Part-Whole Study Improves Memory for Science Information

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Michelle Kiser, Ed.D.

Dr. Michelle Kiser received her Bachelor of Science, Master of Arts, and Doctorate of Education at Texas Tech University.  Michelle completed her dissertation on the “Developmental Students Sources of Self-Efficacy and the University Academic Support Program Impact.” Michelle worked as the Assistant Director of Texas Success Initiative (TSI) Developmental Education Program for five years prior to being promoted to the Director of Support Operations for Academic Retention (SOAR) in May 2009. Michelle manages four programs within SOAR: The Learning Center, Supplemental Instruction, Texas Success Initiative, and Programs for Academic Development and Retention. Michelle has been employed by Texas Tech University for over 14 years. In addition, Michelle is an adjunct instructor for the College of Education at Texas Tech University teaching Teacher Education courses in Content Area Reading.  In her spare time, Michelle volunteers for Court Appointed Special Advocates (CASA).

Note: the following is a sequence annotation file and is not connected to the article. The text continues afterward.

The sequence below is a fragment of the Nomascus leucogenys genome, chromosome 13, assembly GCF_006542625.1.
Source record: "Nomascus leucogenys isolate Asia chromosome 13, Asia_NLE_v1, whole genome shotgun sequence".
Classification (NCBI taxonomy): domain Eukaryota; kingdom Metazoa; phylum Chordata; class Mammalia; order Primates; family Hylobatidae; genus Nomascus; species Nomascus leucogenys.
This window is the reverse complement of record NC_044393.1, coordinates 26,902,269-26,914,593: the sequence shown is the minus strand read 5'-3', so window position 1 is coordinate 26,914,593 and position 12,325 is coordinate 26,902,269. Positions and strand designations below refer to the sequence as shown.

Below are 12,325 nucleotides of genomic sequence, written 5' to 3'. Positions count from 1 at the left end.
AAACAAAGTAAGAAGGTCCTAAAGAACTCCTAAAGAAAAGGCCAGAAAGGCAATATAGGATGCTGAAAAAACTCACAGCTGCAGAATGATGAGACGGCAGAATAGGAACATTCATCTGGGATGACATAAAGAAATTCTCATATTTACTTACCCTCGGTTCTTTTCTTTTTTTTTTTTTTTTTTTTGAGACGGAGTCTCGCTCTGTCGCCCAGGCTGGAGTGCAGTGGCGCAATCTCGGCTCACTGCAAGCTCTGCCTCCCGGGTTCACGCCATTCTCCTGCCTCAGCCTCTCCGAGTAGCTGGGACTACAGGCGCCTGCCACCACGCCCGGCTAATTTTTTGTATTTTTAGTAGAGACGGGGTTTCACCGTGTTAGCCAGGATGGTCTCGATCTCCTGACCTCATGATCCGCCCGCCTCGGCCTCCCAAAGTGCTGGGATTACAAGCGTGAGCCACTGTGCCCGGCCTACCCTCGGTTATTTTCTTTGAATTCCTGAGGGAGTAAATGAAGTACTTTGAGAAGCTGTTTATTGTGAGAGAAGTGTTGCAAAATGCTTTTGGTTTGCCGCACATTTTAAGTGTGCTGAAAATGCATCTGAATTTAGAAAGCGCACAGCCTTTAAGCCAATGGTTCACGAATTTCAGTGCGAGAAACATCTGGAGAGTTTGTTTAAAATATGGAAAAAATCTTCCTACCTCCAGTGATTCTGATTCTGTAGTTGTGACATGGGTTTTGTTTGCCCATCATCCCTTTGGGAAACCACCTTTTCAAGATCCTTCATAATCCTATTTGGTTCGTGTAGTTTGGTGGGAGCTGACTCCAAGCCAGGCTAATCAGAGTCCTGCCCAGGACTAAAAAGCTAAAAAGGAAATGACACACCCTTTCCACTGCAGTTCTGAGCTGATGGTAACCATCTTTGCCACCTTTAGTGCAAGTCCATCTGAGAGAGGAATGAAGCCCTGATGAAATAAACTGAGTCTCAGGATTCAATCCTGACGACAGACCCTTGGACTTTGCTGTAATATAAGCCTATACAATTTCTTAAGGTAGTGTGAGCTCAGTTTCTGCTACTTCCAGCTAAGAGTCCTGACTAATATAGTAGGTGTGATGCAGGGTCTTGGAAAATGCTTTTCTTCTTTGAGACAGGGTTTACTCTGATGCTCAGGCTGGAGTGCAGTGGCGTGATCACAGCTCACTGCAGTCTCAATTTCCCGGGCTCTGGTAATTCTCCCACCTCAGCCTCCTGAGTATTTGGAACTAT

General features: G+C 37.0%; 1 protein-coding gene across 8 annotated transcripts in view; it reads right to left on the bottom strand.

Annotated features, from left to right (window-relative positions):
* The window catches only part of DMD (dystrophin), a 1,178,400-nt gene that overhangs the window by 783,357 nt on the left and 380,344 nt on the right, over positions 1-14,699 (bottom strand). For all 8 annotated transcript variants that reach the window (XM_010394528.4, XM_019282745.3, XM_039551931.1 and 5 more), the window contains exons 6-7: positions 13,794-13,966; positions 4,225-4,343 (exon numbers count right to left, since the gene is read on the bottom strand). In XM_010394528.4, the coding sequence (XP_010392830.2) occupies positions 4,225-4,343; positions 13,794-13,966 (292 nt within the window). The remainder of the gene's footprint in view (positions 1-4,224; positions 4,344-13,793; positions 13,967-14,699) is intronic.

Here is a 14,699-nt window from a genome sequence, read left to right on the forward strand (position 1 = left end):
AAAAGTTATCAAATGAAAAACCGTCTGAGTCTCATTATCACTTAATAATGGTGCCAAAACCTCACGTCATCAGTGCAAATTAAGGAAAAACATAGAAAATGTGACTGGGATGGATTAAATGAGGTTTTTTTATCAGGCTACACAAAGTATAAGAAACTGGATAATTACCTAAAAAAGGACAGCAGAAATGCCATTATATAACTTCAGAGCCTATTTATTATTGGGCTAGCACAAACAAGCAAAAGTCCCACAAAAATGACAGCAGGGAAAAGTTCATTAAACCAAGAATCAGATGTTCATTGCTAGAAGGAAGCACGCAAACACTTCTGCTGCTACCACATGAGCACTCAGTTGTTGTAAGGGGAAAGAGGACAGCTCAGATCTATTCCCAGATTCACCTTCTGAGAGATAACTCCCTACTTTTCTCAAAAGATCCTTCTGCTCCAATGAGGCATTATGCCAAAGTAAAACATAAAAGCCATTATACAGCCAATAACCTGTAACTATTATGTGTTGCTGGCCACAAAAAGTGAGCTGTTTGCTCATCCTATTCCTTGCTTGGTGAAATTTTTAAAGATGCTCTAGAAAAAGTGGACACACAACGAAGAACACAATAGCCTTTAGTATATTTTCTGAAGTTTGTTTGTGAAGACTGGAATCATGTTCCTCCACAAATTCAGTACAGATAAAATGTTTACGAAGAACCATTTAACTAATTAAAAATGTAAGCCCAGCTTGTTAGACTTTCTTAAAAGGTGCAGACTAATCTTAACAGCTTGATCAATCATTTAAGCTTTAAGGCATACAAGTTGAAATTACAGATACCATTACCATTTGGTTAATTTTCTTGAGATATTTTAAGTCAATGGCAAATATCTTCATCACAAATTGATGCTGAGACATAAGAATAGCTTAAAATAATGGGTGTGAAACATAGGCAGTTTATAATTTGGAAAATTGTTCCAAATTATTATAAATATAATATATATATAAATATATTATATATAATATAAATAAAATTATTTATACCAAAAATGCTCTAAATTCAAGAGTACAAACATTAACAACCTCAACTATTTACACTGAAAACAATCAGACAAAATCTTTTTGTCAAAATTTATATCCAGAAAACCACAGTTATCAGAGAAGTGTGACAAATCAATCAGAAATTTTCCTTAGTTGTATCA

Segmentation of information has been shown to increase comprehension and retention of multimedia materials (Mayer & Chandler, 2001; Mayer, Dow & Mayer, 2003; Singh, Marcus & Ayres, 2012). We wondered if memory for science text could be improved by studying information in pieces and then all together.

In a part-whole study method, the person studies the text in several parts and then as a whole, rather than being presented immediately with the whole text. We conducted an experiment to determine whether a part-whole method would enable non-developmental and developmental readers to recall more from a science text compared to using a whole-text method.